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NEWS
June 2, 2011
I recently read the article titled "Bill would all City Council to dedicate funds for school facilities" written by Erica Green ( June 1). I applaud the Baltimore City Council for taking a strong and affirmative action to address Baltimore City's efforts to improve its public school facilities. The initiative taken by the City Council to set up an account to pay for school construction and athletic facilities is something I've strongly advocated for in my many years of public service.
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NEWS
By Erica L. Green, The Baltimore Sun | April 26, 2012
New furniture, a flat-screen television, decorative light fixtures, interactive white boards - these are among amenities the city school system bought during $500,000 in renovations to the central office, even as administrators decried the state of crumbling school buildings and sought funding to fix them. The biggest project was a $250,000 face lift of an executive suite for the district's chief of information technology, who said the remodeling work was done in part to impress job candidates and repair unsafe conditions.
NEWS
By Erica L. Green, The Baltimore Sun | October 14, 2011
Baltimore schools CEO Andrés Alonso said Friday that he plans to close more than a dozen schools by 2014 in an effort to vacate underused and dilapidated buildings. The schools chief would not specify how many or which schools would be affected but did say the scope of his plan "would dwarf what has been done in the past," referring to the underperforming schools he has ordered closed. "This is an incredibly difficult conversation for communities that might be affected by this, because schools are considered sacred ground," he said.
NEWS
June 7, 2007
Findings this spring by state inspectors that repairs and maintenance of Baltimore schools have been badly managed expose a level of disrespect for students and teachers that should not be tolerated. School system officials must be more aggressive in fixing the problems, and Mayor Sheila Dixon's call for an audit of school construction and renovation funds should be conducted as quickly as possible. In addition to having some of the oldest school buildings in the state, Baltimore has a history of not managing its facilities very well.
NEWS
By Michael Dresser and Timothy B. Wheeler, The Baltimore Sun | March 22, 2013
The House of Delegates overwhelmingly approved a $1.1 billion plan Friday to rebuild Baltimore's deteriorated school buildings, sending the bill to the Senate. The vote was 107 to 30, with about a dozen Republicans joining all Democrats in supporting the bill. The legislation is a modified version of a plan conceived by city schools chief Andres Alonso and supported by Mayor Stephanie Rawlings-Blake. In its current form, the bill would allot $20 million a year in state lottery funds to match like amounts from both Baltimore and the city school system.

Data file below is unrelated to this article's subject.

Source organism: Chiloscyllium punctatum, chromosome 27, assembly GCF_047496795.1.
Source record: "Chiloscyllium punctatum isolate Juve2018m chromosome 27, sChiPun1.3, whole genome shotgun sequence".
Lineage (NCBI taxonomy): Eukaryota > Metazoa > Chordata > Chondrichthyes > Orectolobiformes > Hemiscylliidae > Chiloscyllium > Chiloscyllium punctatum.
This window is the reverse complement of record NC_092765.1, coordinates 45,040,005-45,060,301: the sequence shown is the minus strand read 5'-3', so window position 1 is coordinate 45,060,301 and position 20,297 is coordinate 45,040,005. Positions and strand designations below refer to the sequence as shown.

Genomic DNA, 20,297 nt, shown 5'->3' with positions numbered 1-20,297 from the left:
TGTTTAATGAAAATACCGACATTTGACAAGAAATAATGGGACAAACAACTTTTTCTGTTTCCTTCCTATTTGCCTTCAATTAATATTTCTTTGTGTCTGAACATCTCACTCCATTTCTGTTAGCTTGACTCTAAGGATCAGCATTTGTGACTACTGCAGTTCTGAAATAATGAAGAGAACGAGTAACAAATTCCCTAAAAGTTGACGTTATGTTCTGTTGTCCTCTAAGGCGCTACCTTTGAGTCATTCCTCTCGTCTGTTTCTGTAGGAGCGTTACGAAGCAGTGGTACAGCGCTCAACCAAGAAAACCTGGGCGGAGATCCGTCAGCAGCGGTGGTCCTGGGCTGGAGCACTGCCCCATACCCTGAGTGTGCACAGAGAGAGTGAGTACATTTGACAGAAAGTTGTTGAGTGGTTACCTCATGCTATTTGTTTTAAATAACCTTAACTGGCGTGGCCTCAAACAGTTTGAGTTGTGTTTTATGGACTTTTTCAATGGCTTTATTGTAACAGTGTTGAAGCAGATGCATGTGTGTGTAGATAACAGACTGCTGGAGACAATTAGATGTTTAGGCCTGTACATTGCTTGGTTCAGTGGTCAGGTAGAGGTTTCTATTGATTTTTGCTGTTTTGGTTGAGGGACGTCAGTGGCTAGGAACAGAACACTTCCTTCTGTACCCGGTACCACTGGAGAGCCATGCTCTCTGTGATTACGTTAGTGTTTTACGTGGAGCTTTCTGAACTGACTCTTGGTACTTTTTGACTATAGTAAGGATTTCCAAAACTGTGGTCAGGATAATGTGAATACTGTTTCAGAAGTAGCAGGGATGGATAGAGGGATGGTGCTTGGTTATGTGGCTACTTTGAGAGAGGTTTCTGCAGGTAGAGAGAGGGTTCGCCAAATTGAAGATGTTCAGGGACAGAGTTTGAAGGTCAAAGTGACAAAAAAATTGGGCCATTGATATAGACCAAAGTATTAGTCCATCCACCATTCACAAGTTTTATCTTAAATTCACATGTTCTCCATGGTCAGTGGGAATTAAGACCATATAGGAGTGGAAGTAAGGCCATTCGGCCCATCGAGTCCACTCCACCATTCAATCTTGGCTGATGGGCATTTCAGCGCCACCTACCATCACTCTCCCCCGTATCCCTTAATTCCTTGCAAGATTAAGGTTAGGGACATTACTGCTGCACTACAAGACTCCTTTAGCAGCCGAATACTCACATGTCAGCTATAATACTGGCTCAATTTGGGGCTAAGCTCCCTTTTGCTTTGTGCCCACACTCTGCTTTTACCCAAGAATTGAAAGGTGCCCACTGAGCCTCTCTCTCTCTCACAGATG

NEWS
By Eric Siegel and Eric Siegel,SUN STAFF | March 15, 2005
City agencies will begin managing the day-to-day maintenance of Baltimore's public school buildings no later than next week under an agreement approved yesterday by the city's school board that also calls for the city to provide an infusion of $3 million. The action comes four days after the school board called a public meeting to consider the arrangement and then canceled the session without a word of public discussion - much to the consternation of Mayor Martin O'Malley, who thought a deal had been reached.
NEWS
March 5, 2013
I recently had the privilege of speaking to an enthusiastic and hopeful crowd gathered in Annapolis to urge lawmakers to pass a bill allowing the state of Maryland to renovate or rebuild Baltimore City's school buildings over the next 10 years through an innovative financing arrangement ("Thousands rally for city schools construction plan," Feb. 26). We are not asking for additional funds but a simply a long-term commitment of funds already allocated by the state so that the city's school buildings can be brought on a par with those in the counties and with charter schools.
NEWS
By NEW YORK TIMES NEWS SERVICE | December 26, 1995
Around the country, the nation's schoolchildren are being jammed into crowded classrooms and school buildings that are falling apart. Often, they are trying to use new technology in old buildings not equipped to handle it.The result, according to a number of reports by educators and government agencies, is a need for record spending to renovate old schools and build new ones at a time when voters are !B increasingly leery of any public expenditures and particularly skeptical about the public schools.
EXPLORE
Editorial from The Aegis | December 18, 2012
It's easy to get lost in the back and forth about education policy decisions in Harford County, or anywhere else for that matter, and focus on problems like portable classrooms, security issues, teacher retirement plan funding and the like. A danger when this happens is the focus is lost on what's right with our public school system, and there's plenty that's right. Maryland has one of the highest-ranked public school systems in the country, and Harford County's public schools have been among the top tier in the state.
NEWS
By Liz Bowie, The Baltimore Sun | January 31, 2012
State education leaders have offered legislators their recommendations for fixing the state law that requires local governments to fund their public schools at a minimum level. The state's superintendents, teachers union and local school boards released a plan Tuesday that would tighten a law meant to require that counties fund their schools at the minimum per pupil amount that they did the year before. The law was weakened last legislative session, they say, and must be fixed. They want to ensure that governments do not decrease the money they spend on schools.
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